“Observe this photograph, Mr. Grant, taken by one Tricky Lix in June of ’76.” Blue held his phone inches from Stephen’s reddening face.
“Surely you see the similarities in composition and subject matter, yes? Two bathroom stalls are captured, both covered in graffiti and expletives, complete with phone numbers and seedy invitations for affairs of the flesh. Tricky’s series on the underground was the original, rooted in the sordid clubs that resided mere blocks from here in the not so distant past. So, I ask the supposed artist responsible for this particular photo — what makes yours unique, and not just an insulting carbon-copy?”
Stephen took a step backward from Blue’s screen. A small crowd of curious onlookers gathered, pining for drama. Herring’s thick drawl added a bothersome sharpness to his accusations, but Stephen refused to let that rattle him. He simply turned from Herring, facing his piece head-on, and let his hands rest on his hips. Blue Herring had no idea who he had just fucked with.
“To call this picture a copy suggests you aren’t looking closely enough, Blue. I need you to really pay attention, examine the picture for the story I’m telling.” Stephen draped an arm over Blue’s shoulder, pulling him closer to the photograph. The pressure on Blue’s neck lit up the veins in his forehead and was most assuredly intentional.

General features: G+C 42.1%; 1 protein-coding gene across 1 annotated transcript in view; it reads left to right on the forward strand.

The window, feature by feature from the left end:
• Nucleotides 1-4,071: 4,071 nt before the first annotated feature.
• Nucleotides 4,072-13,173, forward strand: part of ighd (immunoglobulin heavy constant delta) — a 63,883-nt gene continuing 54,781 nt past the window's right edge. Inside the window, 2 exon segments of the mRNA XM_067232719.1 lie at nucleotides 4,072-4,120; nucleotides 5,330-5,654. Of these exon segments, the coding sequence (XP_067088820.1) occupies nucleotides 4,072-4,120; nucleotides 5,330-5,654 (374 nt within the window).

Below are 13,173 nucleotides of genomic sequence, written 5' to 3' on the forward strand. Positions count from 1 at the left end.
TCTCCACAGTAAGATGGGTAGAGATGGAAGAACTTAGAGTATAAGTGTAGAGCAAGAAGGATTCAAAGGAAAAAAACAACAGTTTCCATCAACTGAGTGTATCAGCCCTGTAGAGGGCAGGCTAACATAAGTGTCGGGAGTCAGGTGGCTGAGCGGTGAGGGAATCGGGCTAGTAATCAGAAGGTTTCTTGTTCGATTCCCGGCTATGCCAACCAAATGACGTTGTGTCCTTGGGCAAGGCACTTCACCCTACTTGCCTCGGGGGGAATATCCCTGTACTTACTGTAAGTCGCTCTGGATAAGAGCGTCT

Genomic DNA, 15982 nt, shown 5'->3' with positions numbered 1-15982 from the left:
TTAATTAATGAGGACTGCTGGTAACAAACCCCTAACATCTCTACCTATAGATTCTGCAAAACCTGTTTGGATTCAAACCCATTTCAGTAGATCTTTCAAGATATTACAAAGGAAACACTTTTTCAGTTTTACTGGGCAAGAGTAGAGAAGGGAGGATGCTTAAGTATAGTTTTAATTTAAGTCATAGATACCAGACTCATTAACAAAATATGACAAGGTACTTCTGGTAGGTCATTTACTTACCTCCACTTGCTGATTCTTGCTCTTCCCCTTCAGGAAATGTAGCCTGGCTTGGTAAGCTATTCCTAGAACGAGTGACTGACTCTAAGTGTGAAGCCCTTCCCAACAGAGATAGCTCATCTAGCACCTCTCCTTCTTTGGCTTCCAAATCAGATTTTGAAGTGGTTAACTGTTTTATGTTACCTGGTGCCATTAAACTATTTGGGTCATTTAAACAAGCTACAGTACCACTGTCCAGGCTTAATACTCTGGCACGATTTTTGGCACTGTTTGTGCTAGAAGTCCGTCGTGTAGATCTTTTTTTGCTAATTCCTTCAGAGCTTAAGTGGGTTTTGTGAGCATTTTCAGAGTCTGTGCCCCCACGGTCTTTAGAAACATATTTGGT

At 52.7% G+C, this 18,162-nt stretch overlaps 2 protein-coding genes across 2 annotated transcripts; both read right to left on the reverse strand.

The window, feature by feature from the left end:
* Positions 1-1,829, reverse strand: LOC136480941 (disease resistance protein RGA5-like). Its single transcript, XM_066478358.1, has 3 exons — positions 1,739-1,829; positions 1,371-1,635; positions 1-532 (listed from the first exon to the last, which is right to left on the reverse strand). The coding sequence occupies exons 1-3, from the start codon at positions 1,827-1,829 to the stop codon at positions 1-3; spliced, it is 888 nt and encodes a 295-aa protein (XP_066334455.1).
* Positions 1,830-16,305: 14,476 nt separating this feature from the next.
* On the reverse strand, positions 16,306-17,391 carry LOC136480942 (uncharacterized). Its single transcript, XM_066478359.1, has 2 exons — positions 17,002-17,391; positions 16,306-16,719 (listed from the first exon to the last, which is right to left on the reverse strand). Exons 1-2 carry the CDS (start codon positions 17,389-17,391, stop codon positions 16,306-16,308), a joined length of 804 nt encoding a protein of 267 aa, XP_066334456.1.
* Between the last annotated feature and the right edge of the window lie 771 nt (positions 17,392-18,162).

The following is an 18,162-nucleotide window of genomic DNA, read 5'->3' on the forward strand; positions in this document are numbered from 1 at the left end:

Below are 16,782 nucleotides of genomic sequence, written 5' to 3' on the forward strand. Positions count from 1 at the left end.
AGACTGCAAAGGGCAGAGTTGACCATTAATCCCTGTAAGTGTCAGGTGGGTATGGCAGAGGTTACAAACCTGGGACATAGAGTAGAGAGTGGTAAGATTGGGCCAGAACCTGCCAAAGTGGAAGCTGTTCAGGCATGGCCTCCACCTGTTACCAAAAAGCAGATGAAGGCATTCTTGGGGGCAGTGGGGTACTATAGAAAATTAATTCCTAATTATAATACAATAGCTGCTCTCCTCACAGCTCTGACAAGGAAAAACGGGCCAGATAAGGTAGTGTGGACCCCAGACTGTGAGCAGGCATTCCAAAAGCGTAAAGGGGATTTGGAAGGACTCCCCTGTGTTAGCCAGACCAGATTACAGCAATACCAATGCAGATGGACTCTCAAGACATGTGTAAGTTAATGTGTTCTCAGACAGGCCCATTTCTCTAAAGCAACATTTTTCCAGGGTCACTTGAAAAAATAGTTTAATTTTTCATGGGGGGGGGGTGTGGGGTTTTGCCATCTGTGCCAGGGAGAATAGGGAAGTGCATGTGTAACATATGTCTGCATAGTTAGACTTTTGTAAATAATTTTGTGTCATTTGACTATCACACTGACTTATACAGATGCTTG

“The geography is crucial to unlocking the message of my piece. You see, this particular bathroom stall is located on the backside of the Save-A-Stop, off of I-23 outside of Waycross, Georgia. The illicit messages seen in this stall are primarily homosexual in nature, scribbled in secret for the most part. Secondarily, these invitations were written in desperation, not desire — all to fund the next fix. The community in which this photo and all the others were taken is overrun with opioid addiction, after all.”
Blue squirmed beneath Stephen’s arm, but he held him there, saying, “When venturing that far south, you also notice the climate as it relates to homosexuals. Didn’t you grow up in some podunk town in Kentucky? ‘Pinecone’ or something? Surely you can relate?”
“I did, and can, but can you?” Blue replied shortly.
Stephen flatly ignored his question. “Consider Tricky’s portrait — the location being the cultural Mecca of the free world, at the height of sexual exploration no less. Yes, the punk club is dirty, but by design. The Save-A-Stop isn’t just dirty, it’s dilapidated, and much like the community it resides in, it’s on the brink of collapse. Both of our photographs contain offers of gratuitous sex acts, but what I’ve captured on film tells a story altogether different from Ms. Lix. It’s freedom of the exploratory kind, versus desperate slavery to addiction, don’t you see?” he concluded at last.
Blue forcefully removed himself from Stephen’s aggressive embrace, then took a step back. He regarded his foe for a moment before declaring, “Perhaps, but it’s not your story to tell, now is it?”
With his criticisms spoken, Blue Herring exited the gallery. Stephen regained his sense of the room, noticing the curious stares. He looked to Julia, who disrupted the awkwardness with an afterparty announcement — which wisely included the last-minute addition of an open bar.
The gamble worked, as nothing silences schadenfreude like free alcohol. Two potent party pills and seven cocktails later, Stephen had flushed his former idol’s critique from his mind. As he lay in bed the next morning, he considered his first big opening a success. And in reality it would’ve been — if not for Blue Herring.